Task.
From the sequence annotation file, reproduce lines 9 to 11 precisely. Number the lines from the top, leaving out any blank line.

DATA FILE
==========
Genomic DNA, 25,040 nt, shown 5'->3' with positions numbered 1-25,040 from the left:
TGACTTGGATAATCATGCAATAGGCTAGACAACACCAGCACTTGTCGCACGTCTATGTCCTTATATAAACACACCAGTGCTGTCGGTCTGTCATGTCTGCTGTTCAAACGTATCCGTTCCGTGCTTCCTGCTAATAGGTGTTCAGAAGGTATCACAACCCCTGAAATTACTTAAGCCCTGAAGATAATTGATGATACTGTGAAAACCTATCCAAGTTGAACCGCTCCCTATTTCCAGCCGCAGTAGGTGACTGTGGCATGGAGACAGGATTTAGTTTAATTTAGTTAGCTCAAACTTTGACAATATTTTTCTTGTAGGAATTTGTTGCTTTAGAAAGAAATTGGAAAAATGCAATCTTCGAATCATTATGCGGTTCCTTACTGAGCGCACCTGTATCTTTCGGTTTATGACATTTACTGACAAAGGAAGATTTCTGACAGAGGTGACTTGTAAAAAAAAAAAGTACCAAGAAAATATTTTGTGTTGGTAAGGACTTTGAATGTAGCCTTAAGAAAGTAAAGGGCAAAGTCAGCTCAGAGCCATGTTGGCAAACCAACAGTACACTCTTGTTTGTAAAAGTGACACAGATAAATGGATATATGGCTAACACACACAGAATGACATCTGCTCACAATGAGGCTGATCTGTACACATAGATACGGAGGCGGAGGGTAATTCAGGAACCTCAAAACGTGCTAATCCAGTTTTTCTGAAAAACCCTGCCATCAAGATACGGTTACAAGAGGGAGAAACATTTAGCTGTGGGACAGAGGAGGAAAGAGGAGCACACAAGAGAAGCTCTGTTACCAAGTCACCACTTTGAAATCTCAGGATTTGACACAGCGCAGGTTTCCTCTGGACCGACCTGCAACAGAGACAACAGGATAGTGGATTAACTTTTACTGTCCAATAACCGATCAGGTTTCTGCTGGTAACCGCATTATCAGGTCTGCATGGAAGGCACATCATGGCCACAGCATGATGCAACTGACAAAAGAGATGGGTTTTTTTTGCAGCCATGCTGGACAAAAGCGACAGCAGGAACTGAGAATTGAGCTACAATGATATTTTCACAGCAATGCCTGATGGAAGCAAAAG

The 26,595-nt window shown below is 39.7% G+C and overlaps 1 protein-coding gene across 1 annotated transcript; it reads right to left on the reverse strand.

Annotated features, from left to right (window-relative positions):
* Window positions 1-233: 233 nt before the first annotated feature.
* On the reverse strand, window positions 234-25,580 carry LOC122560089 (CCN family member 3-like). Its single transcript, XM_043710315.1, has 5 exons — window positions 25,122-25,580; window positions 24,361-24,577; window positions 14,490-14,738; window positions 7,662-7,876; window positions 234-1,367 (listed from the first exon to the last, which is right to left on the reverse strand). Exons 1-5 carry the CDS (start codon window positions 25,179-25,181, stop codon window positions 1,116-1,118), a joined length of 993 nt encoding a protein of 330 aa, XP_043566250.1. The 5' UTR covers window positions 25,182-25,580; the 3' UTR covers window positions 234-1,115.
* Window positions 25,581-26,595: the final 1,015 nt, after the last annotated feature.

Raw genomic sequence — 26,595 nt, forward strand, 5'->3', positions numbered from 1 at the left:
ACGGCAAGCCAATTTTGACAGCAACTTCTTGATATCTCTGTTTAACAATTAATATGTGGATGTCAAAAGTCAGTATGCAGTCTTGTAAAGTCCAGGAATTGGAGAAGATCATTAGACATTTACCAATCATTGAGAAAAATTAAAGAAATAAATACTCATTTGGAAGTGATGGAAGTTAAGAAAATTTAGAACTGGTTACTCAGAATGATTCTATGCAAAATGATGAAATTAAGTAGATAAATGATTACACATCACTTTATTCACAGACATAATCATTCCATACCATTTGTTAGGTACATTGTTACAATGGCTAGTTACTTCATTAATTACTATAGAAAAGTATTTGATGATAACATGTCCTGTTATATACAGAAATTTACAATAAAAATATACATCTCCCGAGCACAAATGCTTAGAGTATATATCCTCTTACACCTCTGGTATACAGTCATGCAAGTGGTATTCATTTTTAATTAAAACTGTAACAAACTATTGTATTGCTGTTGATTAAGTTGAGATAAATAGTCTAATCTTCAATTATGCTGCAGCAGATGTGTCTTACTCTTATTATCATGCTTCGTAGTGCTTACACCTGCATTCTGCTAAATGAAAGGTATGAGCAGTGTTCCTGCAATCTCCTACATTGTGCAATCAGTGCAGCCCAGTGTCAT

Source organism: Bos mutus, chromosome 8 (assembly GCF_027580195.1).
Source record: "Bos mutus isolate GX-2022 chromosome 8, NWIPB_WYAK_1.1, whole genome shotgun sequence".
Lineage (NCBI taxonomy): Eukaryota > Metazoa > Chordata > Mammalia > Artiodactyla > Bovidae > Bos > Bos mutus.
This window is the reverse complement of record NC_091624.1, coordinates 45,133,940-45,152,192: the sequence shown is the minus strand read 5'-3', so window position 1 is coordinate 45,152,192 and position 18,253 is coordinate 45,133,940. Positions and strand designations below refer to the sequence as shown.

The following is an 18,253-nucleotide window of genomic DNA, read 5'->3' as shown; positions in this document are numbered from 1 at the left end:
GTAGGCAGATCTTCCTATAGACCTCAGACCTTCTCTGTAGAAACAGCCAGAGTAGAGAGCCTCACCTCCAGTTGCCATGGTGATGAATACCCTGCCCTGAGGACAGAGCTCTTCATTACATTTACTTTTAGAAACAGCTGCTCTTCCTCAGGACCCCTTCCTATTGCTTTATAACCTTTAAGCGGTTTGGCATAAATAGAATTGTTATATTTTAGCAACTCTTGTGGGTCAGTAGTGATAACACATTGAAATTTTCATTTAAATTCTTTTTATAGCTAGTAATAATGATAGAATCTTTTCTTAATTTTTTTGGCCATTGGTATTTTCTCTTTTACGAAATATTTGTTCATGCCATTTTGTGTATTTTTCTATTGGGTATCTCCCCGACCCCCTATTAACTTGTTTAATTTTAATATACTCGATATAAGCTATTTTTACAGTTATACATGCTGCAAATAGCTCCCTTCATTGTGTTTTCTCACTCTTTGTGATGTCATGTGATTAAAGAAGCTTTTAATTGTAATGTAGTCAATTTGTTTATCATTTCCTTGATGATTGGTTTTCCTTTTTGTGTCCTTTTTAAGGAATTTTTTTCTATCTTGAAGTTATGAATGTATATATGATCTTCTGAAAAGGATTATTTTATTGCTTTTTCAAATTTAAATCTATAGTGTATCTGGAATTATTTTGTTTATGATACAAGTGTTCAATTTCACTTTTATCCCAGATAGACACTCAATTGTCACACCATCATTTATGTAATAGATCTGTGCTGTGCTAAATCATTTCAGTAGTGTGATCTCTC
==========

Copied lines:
ACGGCAAGCCAATTTTGACAGCAACTTCTTGATATCTCTGTTTAACAATTAATATGTGGATGTCAAAAGTCAGTATGCAGTCTTGTAAAGTCCAGGAATTGGAGAAGATCATTAGACATTTACCAATCATTGAGAAAAATTAAAGAAATAAATACTCATTTGGAAGTGATGGAAGTTAAGAAAATTTAGAACTGGTTACTCAGAATGATTCTATGCAAAATGATGAAATTAAGTAGATAAATGATTACACATCACTTTATTCACAGACATAATCATTCCATACCATTTGTTAGGTACATTGTTACAATGGCTAGTTACTTCATTAATTACTATAGAAAAGTATTTGATGATAACATGTCCTGTTATATACAGAAATTTACAATAAAAATATACATCTCCCGAGCACAAATGCTTAGAGTATATATCCTCTTACACCTCTGGTATACAGTCATGCAAGTGGTATTCATTTTTAATTAAAACTGTAACAAACTATTGTATTGCTGTTGATTAAGTTGAGATAAATAGTCTAATCTTCAATTATGCTGCAGCAGATGTGTCTTACTCTTATTATCATGCTTCGTAGTGCTTACACCTGCATTCTGCTAAATGAAAGGTATGAGCAGTGTTCCTGCAATCTCCTACATTGTGCAATCAGTGCAGCCCAGTGTCAT

Source organism: Bos mutus, chromosome 8 (assembly GCF_027580195.1).
Source record: "Bos mutus isolate GX-2022 chromosome 8, NWIPB_WYAK_1.1, whole genome shotgun sequence".